Microsoft has predicted that Windows 8 and Windows RT will usher in a new era of touch-based computing, but if leaked pricing from Asus is anything to go by, customers will have to pay a pretty penny to share in Redmond's vision.
Although PC makers have been busy readying a range of tablets and laptops with touchscreens in advance of the Windows 8 launch, most have been tight-lipped about pricing. But a slide from an Asus presentation leaked to ZDNet indicates that its upcoming Windows tablets may cost more than most current laptops – and in some cases, much more.
More ReadingViewsonic buries fondleslabs for punters, flogs biz tabs insteadWindows Store size doubles: Now 0.3% the size of Apple'sSleep easy, Tim Cook: Surface, Win8 tablet shipments looking poorBallmer: Win8 'certainly surpasses' Win95 in importanceOffice to propel Windows tablets past Android in 2015
The slide shows three tablet models: two designed for full Windows 8 and one that runs Windows RT, Microsoft's more limited version of the OS for devices with ARM processors.
The Windows RT model is called the Vivo Tab RT (TF600T). From a press release issued in August, we knew that it's based on a quad-core Tegra 3 processor, has a 10.1-inch Super IPS+ display at 1366x768 resolution, and ships with 2GB RAM and 32GB storage. What we didn't know is that those specs will cost $599.
That's sure to be a tough sale. The buy-in for Apple's most recent iPad is just $499, and older models go for even less. It seems doubtful that many customers would be willing to pay more for a device running a brand-new Microsoft platform when they could go with the product that has already captured nearly 70 per cent of the market.
Then again, some analysts have suggested that Windows tablets will be hot sellers because you can run Microsoft Office on them. Like other Windows RT devices, Asus' Vivo Tab RT will come bundled with Microsoft Office Home & Student 2013 RT.
But hold on! Nobody is going to do any serious document editing with a touchscreen. To make the most of Office on the Vivo Tab RT, you'll want the mobile dock, which includes a physical keyboard. That will set you back another $199, according to the leaked slide, bringing the total cost of this ARM-based tablet to $798.
Yikes! A Windows 8 tablet with keyboard could cost $998 (Source: ZDNet)
If you want the full power of Windows 8, you'll need to step up to the Asus Vivo Tab (TF810C). This model has slightly better specs, with an Atom Z2760 processor, an 11.6-inch display that supports a Wacom pen digitizer (albeit still at 1366x768), 2GB RAM, and 64GB storage. For those upgrades, however, you'll pay $799, or $998 with the keyboard dock.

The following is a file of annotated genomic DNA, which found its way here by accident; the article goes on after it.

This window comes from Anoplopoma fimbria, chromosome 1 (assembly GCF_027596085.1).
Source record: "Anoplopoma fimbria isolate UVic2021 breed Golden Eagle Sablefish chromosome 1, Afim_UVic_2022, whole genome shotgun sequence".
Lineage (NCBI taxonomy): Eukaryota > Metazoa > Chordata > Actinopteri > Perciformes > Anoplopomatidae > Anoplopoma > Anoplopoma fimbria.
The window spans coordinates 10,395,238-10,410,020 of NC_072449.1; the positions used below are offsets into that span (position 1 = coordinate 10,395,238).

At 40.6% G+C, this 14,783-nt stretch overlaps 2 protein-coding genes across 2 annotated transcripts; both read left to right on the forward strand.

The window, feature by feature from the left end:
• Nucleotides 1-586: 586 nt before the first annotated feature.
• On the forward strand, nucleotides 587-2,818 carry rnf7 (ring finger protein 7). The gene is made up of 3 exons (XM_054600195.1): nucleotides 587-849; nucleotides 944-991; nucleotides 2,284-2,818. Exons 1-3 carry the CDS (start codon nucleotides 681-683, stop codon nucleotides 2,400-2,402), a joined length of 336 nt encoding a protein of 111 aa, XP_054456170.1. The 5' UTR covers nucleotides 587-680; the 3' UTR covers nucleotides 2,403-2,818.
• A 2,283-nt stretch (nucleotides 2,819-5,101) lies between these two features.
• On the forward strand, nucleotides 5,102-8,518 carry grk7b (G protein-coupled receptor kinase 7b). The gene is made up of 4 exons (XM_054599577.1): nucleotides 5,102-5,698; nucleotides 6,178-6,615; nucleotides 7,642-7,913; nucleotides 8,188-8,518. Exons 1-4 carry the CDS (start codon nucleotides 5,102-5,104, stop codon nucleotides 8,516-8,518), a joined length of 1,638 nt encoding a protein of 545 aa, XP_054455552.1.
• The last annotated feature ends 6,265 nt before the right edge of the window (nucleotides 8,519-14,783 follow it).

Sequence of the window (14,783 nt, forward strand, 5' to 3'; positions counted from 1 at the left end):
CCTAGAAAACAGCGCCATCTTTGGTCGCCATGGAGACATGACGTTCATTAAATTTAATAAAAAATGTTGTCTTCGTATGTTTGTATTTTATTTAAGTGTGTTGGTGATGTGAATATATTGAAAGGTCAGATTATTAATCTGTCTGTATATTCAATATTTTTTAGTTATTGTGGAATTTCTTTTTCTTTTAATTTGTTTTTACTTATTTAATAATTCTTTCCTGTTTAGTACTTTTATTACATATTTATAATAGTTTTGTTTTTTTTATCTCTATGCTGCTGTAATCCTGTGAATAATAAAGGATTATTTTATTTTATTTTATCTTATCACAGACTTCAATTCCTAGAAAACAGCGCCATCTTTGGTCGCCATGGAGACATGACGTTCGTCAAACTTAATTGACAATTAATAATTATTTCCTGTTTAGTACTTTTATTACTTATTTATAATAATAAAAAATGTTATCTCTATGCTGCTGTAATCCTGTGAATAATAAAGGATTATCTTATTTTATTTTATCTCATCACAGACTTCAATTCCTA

But the most boggling item on Asus' slide is a device called the Taichi. We aren't told much about its specs, except that it has an "innovative" dual-screen 11.6-inch IPS panel running at 1920x1080. Open the clamshell, and you can use the Taichi like a laptop. Close it, and the screen on the other side of the lid acts as a tablet. For this, you'll pay $1,299.
Here at El Reg, we think these prices sound a little crazy. A quick trip over to Dell's website reveals that an entry-level Windows 7 laptop can be had today for just $399. It comes with an Intel Core processor – not an Atom – a bigger screen, more RAM, a hefty hard disk, and a DVD drive.
The one thing it doesn't have is a touchscreen. But expecting consumers to pay double the price for an underpowered tablet just to make Windows 8 less of a nuisance seems like a poor sales strategy.
Still, the Vivo Tab RT's $599 price tag lands smack dab in the middle of what Microsoft CEO Steve Ballmer called the pricing "sweet spot" for Redmond's Windows RT–based Surface tablets, making early speculation that these devices would be priced to compete with low-cost Android tablets like the Nexus 7 seem even less likely.
In fact, based on Ballmer's comments, Asus' leaked slide looks like a good indication of how other manufacturers will price their Windows RT and Windows 8 devices. If that's the case, customers who are looking forward to Windows 8 could be in for a hefty dose of sticker shock, come the holidays. ®